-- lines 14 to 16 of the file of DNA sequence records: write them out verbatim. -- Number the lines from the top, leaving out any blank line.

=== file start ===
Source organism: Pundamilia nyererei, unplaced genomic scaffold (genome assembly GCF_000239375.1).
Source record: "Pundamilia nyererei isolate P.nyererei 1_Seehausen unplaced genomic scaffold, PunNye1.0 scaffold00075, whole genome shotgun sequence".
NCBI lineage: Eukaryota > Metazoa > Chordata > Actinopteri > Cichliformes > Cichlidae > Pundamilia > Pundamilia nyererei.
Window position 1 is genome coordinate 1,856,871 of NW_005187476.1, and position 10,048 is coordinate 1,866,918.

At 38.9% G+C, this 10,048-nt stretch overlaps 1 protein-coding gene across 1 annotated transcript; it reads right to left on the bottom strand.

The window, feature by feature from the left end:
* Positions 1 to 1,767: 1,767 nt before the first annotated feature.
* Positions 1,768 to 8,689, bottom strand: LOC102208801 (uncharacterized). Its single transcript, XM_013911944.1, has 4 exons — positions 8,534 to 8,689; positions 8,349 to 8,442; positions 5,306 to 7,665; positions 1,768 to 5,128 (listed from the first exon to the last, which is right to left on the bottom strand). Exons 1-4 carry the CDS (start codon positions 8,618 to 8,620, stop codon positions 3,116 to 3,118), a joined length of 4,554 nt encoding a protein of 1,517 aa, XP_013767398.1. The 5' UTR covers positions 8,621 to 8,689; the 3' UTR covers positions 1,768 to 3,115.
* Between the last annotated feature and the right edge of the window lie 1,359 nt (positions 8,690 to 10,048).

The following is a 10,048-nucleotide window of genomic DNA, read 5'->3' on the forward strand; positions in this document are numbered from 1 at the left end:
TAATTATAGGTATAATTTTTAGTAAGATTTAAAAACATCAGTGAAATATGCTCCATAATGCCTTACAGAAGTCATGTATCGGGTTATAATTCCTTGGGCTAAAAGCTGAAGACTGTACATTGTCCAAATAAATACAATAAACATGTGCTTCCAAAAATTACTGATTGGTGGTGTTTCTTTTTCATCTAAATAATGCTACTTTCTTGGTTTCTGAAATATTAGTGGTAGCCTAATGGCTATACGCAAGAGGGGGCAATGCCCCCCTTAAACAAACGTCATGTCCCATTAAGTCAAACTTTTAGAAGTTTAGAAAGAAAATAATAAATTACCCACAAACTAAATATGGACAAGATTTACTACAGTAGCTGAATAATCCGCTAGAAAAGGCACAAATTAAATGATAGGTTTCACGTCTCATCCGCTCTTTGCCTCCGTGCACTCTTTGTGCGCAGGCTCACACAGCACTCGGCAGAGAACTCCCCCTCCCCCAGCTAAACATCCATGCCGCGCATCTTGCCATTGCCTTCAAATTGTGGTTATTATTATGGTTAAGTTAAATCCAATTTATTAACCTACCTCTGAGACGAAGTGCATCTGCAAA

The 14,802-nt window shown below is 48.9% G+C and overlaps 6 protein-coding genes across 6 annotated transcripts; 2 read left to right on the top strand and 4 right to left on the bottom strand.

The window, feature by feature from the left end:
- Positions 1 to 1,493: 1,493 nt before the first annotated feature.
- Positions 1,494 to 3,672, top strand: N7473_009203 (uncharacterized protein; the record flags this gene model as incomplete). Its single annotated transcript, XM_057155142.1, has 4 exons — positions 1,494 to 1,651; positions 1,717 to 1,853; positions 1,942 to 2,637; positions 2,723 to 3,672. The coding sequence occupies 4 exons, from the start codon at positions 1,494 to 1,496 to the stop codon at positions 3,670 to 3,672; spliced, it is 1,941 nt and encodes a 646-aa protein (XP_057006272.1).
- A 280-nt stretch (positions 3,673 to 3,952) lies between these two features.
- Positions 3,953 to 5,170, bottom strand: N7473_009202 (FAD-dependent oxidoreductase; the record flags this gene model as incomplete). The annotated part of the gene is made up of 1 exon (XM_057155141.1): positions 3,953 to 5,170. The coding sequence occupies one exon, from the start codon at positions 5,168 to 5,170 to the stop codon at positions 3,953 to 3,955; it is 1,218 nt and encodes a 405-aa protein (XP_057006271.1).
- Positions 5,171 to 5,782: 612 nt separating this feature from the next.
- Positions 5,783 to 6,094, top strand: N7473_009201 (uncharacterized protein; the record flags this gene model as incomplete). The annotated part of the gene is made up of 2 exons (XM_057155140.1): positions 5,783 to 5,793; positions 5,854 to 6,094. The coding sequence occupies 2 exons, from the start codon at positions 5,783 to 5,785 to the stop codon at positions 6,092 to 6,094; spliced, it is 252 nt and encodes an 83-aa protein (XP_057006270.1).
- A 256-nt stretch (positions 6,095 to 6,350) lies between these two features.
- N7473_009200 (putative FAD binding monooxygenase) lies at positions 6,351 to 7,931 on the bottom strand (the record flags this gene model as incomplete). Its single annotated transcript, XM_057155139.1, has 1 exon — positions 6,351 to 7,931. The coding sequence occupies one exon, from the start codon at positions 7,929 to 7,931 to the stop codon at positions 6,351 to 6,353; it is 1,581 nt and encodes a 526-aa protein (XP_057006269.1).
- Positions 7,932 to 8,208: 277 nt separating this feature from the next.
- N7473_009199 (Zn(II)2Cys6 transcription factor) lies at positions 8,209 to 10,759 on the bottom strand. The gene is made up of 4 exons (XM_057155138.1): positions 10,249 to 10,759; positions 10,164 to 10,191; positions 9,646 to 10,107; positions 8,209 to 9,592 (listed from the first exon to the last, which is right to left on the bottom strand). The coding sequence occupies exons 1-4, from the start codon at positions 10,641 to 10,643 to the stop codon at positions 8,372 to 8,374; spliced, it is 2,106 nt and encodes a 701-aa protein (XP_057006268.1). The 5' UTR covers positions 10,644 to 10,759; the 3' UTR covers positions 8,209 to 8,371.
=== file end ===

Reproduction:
- Positions 1 to 1,493: 1,493 nt before the first annotated feature.
- Positions 1,494 to 3,672, top strand: N7473_009203 (uncharacterized protein; the record flags this gene model as incomplete). Its single annotated transcript, XM_057155142.1, has 4 exons — positions 1,494 to 1,651; positions 1,717 to 1,853; positions 1,942 to 2,637; positions 2,723 to 3,672. The coding sequence occupies 4 exons, from the start codon at positions 1,494 to 1,496 to the stop codon at positions 3,670 to 3,672; spliced, it is 1,941 nt and encodes a 646-aa protein (XP_057006272.1).
- A 280-nt stretch (positions 3,673 to 3,952) lies between these two features.